Abel Tasman National Park, New Zealand

El Abel Tasman National Park is located at the northern tip of the South Island of New Zealand and covers an area of 237.1 km² (91.5 square miles). It is the smallest national park in the country. Despite its size, it is one of the most visited, mainly due to the popularity of the Abel Tasman Coast Track, a trail that runs 60 km (37 miles) along the coastal areas east and north of the park.

The area has been inhabited by humans for approximately 700 years. There is evidence of the first Māori iwi, such as Waitaha and Rapuwai, in the early periods of Māori occupation in New Zealand. With the arrival of Europeans in the 19th century, the area underwent significant transformation due to deforestation, agriculture, and quarrying. As a result, it is one of the most altered national parks in the country, and its management is largely focused on the regeneration and restoration of the original ecosystem.

The park was established in 1942 to commemorate the 300th anniversary of Abel Tasman’s visit to New Zealand in 1642, when he became the first European to sight the islands. Since then, it has been progressively expanded, with the most recent addition of 7 hectares (17 acres) at Awaroa Inlet, achieved through a successful crowdfunding campaign.

History of Abel Tasman National Park

The coastal area of what is now Abel Tasman National Park was inhabited for hundreds of years by Māori before the arrival of Europeans. The Māori occupied sites throughout the area seasonally and permanently, collecting food from the forests, estuaries, and local waters, as well as cultivating kūmara.

Abel Tasman National Park, New Zealand

Historical records indicate that Pohea, who traveled from the Whanganui area around 1450, established a pā at Auckland Point. From the mid-16th century, the Muaūpoko tribe (formerly known as Ngāi Tara) occupied the area until the early 17th century when they were overthrown by Ngāti Tūmatakōkiri. This latter tribe was present when Abel Tasman arrived at Golden Bay/Mohua in 1642.

Establishment of the Park

The park was founded in 1942, largely thanks to the efforts of ornithologist and author Pérrine Moncrieff, who fought to reserve lands for the creation of the park. Moncrieff served on the park board from 1943 to 1974.

The park was inaugurated on December 18, 1942, to commemorate the 300th anniversary of Abel Tasman’s visit. Among those attending the opening ceremony in Tarakohe was Charles van der Plas, personal representative of Queen Wilhelmina of the Netherlands, who was named Patron of the park.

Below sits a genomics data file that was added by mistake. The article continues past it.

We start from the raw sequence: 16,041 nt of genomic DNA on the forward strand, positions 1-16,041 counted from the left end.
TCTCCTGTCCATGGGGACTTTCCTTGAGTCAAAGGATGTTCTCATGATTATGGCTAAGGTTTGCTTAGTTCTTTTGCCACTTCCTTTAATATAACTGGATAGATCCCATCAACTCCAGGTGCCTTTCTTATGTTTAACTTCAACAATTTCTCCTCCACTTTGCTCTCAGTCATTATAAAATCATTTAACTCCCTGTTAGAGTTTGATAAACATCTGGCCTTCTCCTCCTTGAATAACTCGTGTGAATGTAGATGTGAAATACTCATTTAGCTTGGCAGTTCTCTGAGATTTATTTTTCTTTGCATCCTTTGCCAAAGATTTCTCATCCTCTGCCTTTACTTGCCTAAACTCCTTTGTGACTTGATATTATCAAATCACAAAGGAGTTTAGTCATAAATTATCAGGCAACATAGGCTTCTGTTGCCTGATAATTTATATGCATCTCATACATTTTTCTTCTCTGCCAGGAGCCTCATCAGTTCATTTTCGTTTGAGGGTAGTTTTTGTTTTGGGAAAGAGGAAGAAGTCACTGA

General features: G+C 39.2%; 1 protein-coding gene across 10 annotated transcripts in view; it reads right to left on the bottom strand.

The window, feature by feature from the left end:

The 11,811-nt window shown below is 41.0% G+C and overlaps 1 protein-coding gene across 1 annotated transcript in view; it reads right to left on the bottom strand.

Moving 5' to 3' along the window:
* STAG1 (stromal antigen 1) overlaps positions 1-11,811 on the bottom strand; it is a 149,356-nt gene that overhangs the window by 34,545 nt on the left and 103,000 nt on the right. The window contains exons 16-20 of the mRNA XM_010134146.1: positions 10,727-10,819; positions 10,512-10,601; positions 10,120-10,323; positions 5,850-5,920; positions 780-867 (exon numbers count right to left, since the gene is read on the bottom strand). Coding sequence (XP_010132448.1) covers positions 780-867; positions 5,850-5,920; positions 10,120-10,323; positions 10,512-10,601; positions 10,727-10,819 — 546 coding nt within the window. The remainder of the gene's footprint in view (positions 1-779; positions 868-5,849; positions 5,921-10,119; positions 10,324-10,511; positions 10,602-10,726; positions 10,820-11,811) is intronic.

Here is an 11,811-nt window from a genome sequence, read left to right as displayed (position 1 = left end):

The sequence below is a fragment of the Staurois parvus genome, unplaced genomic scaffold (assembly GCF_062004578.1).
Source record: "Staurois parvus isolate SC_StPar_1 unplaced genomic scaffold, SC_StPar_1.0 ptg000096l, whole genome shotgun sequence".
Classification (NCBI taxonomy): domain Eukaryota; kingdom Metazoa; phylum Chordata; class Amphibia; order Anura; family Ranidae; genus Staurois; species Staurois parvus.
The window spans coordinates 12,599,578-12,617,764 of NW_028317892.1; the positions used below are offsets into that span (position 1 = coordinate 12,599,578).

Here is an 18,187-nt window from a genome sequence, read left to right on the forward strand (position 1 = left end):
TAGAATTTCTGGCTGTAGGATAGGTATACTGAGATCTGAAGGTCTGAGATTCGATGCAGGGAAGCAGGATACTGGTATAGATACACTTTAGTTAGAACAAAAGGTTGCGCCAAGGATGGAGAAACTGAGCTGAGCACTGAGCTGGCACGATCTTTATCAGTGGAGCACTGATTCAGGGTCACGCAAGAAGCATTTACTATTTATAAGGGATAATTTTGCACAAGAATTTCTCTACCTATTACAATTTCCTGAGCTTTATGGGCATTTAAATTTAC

The idea of the park had been considered since June 1938. The Crown reserved 15,225 hectares (37,622 acres), including 8,900 hectares (21,900 acres) of proposed state forest, 5,809 hectares (14,354 acres) of Crown lands, and 554 hectares (1,368 acres) of other reserve lands for the national park. The Golden Bay Cement Company donated the land where the Abel Tasman Monument and a commemorative plaque are located. The main historical interest of the area includes the visits of Tasman in 1642, D’Urville in 1827, and the New Zealand Company barques Whitby and Will Watch, and the brig Arrow in 1841. The site also had significant botanical interest.


By 1946, the park had reached an area of 15,534 hectares (38,386 acres) with additional land purchases. Another 844 hectares (2,085 acres) in Tōtaranui, formerly owned by William Gibbs, were acquired from JS Campbell in 1949 and added to the park. Since then, about 6,100 hectares (15,000 acres) have been added. In 2008, an additional 7.9 km² (790 ha; 3.1 square miles), including the previously private land known as Hadfields Clearing, were added to the park.

In 2016, New Zealanders bought another 7 hectares (17 acres) at Awaroa Inlet through a crowdfunding campaign. Despite its smaller size, it is the smallest protected area in the country and is of great importance along with Tongariro National Park.

History of Māori in New Zealand

History of the Māori in New Zealand

For at least 500 years, the Māori inhabited the coast of Abel Tasman, obtaining food from the sea, estuaries, and forests, and cultivating kumara in suitable areas. Most of the occupation was seasonal, but some sites in the Awaroa estuary were permanent.

The Ngati Tumatakokiri people resided in the area when, on December 18, 1642, the Dutch navigator Abel Tasman anchored his two ships near Wainui in Mohua (Golden Bay), thus becoming the first European to visit Aotearoa – New Zealand. In a confrontation with the local population, he lost four crew members and soon continued his journey.

Permanent European settlement began around 1855. Settlers felled forests, built ships, quarried granite, and burned hillsides to create pastures. There was a period of prosperity, but soon the easily accessible timber was exhausted, and the land was overrun by weeds. Little now remains of their efforts.

Concern over the prospect of more deforestation along the coast led to a campaign to establish 15,000 hectares of Crown lands as a national park. A petition presented to the Government proposed the name Abel Tasman for the park, which was officially inaugurated in 1942, on the 300th anniversary of his visit.

Janszoon Project